UK recovery stronger than thought, official data shows

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Image caption The economic contribution of charities is included in the latest GDP estimates

The Office for National Statistics has revised up its estimates for UK Gross Domestic Product during and after the recession.

The change comes after estimates of proceeds from charities, illegal drugs, and prostitution were included in the official figures for the first time.

Growth has been revised up by 0.1 percentage points per year between 1997 and 2012.

The ONS also suggested the recession ended in the third quarter of 2013.

Previously it had suggested the recession carried on until the second quarter of 2014.

The changes to the way the ONS calculates GDP show that the economy shrank by up to 6% in the recession, rather than the previous "peak-to-trough" estimate of 7.2%.

Revised real GDP quarterly growth rates

Image copyright ONS

The revisions for 1997 to 2012 show that the size of the economy was on average 4% - or £50bn - larger than previously thought each year.

However, estimates of growth have gone up by an average of just 0.1% per year.

"Despite the wide ranging improvements underpinning the new estimates, the broad picture of the economy has not changed much," said ONS chief economist Joe Grice.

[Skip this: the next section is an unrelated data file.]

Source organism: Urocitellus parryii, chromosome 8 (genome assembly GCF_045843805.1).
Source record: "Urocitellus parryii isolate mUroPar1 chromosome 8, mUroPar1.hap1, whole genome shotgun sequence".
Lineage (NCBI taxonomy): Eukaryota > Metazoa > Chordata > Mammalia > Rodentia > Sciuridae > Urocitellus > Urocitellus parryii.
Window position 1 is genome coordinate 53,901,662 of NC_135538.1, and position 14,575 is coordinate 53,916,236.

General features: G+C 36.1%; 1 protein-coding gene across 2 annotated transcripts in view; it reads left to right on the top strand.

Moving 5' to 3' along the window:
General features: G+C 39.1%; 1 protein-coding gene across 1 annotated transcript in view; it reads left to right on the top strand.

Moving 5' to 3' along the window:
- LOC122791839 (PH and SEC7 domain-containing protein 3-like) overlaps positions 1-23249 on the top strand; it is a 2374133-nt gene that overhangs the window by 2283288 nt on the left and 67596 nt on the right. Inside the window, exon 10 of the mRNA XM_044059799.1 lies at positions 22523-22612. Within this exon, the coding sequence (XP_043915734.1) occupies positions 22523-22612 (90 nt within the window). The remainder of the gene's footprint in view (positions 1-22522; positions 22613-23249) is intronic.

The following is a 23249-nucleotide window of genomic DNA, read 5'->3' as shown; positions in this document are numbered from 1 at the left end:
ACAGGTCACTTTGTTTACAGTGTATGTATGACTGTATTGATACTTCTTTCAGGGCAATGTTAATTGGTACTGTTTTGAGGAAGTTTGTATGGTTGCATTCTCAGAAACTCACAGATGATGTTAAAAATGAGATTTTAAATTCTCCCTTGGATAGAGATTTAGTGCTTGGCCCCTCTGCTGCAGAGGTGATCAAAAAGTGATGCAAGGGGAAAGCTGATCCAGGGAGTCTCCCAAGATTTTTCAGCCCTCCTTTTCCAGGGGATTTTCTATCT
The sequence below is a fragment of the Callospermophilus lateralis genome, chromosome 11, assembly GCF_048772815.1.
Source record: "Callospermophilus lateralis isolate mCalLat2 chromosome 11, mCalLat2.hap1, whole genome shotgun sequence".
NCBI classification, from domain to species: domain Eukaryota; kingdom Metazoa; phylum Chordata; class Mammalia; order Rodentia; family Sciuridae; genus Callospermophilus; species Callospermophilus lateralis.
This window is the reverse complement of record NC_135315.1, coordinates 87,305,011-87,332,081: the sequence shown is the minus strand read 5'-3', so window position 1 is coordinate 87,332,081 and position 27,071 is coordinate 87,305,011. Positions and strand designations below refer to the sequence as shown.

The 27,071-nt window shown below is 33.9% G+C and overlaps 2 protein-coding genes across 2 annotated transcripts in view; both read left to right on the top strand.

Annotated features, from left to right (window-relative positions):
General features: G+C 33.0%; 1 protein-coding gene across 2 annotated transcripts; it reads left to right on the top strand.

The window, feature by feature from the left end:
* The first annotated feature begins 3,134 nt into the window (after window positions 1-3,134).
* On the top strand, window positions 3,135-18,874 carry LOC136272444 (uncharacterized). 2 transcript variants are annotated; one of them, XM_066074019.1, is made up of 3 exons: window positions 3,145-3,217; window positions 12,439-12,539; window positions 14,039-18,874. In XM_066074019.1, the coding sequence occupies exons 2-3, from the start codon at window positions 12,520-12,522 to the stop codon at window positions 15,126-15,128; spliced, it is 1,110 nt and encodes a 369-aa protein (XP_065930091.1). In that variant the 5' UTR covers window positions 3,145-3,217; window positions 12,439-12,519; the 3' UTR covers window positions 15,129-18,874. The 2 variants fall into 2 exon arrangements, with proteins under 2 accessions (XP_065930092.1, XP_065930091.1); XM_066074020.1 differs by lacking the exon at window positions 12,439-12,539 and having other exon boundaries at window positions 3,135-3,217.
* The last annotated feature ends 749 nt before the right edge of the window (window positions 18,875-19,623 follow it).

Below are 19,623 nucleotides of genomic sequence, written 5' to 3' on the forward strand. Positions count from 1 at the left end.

"Although the downturn was less deep than previously estimated, and subsequent growth stronger, it remains the case that the UK experienced the deepest recession since ONS records began in 1948 and the subsequent recovery has been unusually slow," he said.

The ONS changed its GDP methodologies to bring it into line with international standards.

It includes data on illegal drugs and prostitution in its estimate after European rules were brought in to make it easier to compare data across the European Union.

Between 1997 and 2012, drugs and prostitution were worth £141.7bn to the UK economy, the ONS said.

By contrast, research and development contributed £294bn over the same period.

Proceeds from charities and non-profits that supply to households was £190bn.

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